Like all financial products, bridging loans are more suitable for some applicants than others. For the most part, people tend to associate bridging loans with financing to ‘bridge’ the gap between property sales and purchases. In reality, a bridging loan can be used for pretty much any legal purpose whatsoever.
Bridging Loans: The Basics
One of the best ways of getting to grips with the basics of a bridging loan is to check out an online bridging loan calculator. Enter a few simple details, hit the button and learn how bridging finance works. See how rates vary in accordance with several key variables and determine your capacity to meet your repayment obligations, should you decide to go ahead.
Understandably, bridging loans are available exclusively for applicants aged 18 years or over. Open to private and business borrowers alike, bridging loans are almost always secured against the applicant’s property, which can be a commercial or residential building. Multiple properties may also be combined to cover the cost of a bridging loan, while some lenders will consider other valuable assets on a case-by-case basis.
Bridging loans can be particularly useful for borrowers with an adverse credit history, along with those who are unable to provide comprehensive proof of income. Just as long as sufficient collateral can be provided to cover the cost of the loan, the funds required can be made available in as little as five days. After which, it’s a case of repaying the loan in one lump-sum payment, anything from a few days to around 18 months later.
Bridging Loan Suitability Examples
Producing a definitive list of bridging loan suitability examples is difficult, given the enormous flexibility of bridging finance. Nevertheless, there are certain common examples and applications for bridging loans that make full use of their unique properties.
Examples of which include the following:
- You intend to buy a property at auction and do not have sufficient funds on-hand to cover the costs. In such instances, applying for a traditional mortgage in the conventional way is simply out of the question.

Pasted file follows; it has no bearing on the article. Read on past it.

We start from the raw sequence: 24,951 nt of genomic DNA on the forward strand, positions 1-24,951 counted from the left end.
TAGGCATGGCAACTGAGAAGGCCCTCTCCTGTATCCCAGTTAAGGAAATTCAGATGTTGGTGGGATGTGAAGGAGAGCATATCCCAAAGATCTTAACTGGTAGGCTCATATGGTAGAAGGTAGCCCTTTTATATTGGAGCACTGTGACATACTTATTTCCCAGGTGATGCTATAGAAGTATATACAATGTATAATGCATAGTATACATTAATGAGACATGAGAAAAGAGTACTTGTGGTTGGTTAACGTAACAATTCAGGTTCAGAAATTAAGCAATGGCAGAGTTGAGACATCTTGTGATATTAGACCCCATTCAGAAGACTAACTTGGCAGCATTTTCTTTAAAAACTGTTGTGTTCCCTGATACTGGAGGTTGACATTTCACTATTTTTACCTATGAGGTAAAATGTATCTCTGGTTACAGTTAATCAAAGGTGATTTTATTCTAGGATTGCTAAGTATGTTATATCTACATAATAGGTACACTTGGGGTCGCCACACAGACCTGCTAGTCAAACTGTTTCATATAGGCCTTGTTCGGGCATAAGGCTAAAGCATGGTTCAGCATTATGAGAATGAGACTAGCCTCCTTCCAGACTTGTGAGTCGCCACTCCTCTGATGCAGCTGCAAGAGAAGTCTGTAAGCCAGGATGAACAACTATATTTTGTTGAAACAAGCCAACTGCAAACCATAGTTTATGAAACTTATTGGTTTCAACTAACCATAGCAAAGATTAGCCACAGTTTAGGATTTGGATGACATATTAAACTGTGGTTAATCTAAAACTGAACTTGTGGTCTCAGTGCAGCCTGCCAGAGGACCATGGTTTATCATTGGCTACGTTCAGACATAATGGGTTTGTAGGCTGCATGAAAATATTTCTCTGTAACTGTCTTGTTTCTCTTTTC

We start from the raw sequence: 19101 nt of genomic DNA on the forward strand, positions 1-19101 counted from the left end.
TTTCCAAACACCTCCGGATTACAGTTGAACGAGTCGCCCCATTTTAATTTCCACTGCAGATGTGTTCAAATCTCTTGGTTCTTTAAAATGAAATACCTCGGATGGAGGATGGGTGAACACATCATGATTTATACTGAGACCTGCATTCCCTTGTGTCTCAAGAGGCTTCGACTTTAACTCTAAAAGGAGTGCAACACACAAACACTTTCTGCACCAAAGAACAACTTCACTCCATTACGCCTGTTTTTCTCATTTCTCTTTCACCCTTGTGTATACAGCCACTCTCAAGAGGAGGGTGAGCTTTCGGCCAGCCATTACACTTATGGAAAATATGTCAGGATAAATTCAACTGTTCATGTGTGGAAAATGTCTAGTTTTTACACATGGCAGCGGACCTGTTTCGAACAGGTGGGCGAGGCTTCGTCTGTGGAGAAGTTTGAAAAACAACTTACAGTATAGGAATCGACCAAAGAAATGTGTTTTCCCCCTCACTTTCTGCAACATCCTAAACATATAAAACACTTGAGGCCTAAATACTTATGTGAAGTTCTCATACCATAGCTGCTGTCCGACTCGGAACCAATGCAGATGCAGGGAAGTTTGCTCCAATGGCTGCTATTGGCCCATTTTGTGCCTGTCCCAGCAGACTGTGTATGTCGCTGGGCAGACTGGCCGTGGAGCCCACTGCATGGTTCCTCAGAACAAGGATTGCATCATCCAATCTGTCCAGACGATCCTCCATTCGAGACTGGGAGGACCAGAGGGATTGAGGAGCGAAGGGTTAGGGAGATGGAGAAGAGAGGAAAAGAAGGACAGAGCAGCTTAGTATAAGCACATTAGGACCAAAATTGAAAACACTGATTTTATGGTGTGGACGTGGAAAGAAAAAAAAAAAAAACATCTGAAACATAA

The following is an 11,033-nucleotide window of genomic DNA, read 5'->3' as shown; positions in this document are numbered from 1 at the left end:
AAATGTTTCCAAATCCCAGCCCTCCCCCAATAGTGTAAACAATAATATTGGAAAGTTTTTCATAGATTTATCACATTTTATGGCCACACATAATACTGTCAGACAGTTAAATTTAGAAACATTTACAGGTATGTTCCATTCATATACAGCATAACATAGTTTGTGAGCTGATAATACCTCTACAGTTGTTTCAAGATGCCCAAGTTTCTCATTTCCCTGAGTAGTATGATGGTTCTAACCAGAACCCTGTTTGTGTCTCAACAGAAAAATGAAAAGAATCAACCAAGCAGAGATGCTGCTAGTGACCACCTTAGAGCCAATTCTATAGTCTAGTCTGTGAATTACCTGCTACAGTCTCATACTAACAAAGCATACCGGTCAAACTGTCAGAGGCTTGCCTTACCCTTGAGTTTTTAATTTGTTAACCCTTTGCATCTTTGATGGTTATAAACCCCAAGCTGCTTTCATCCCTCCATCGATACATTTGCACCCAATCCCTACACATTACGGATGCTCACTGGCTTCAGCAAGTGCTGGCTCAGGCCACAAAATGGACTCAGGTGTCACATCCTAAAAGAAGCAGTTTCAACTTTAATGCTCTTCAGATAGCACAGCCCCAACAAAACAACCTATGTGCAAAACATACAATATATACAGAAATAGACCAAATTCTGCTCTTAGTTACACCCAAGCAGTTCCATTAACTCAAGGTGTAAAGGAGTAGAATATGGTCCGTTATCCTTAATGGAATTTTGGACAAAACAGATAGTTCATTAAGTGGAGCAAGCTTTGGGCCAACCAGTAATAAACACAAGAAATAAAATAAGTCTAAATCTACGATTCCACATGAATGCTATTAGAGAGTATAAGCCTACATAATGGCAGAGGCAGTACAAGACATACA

- A homeowner or developer wishes to finance extensive renovation, extension or home improvement works, in order to increase the market value of a property which will subsequently be sold.
- The prevention of repossession, using a bridging loan to pay off an outstanding mortgage balance, prior to selling the property for its full market value, repaying the loan and retaining any additional profits made accordingly.
- A business owner faces an unexpected financial shortfall, which calls for an immediate yet short-term cash injection. Bridging loans can typically be secured against a variety of business assets and commercial properties.
- When a homeowner looking to relocate finds their dream property at an unbeatable price, but the sale on their current property hasn’t been finalised. They purchase the home of their dreams with a bridging loan and repay the balance in full when their former home is sold.
- An investor or everyday buyer wishes to purchase a property a traditional mortgage provider refuses to finance. Examples of which could be partially-built properties or properties with major structural issues, which can be purchased quickly and affordably with a bridging loan.
These are just a few examples of some of the most common applications of bridging loans in private and professional circles alike. Across the board, bridging finance specialists are able to tailor their loans and associated terms to meet the exact requirements of each borrower individually. All with monthly interest rates as low as 0.5% — sometimes even lower!
Eligibility for a bridging loan is typically determined exclusively on the provision of acceptable collateral. Most of the usual measures like credit checks, proof of income and general financial history simply do not apply.
If you think a bridging loan is right for you, speak to an independent broker and organise a whole-of-market comparison, before submitting your application.
Source: Shout Out UK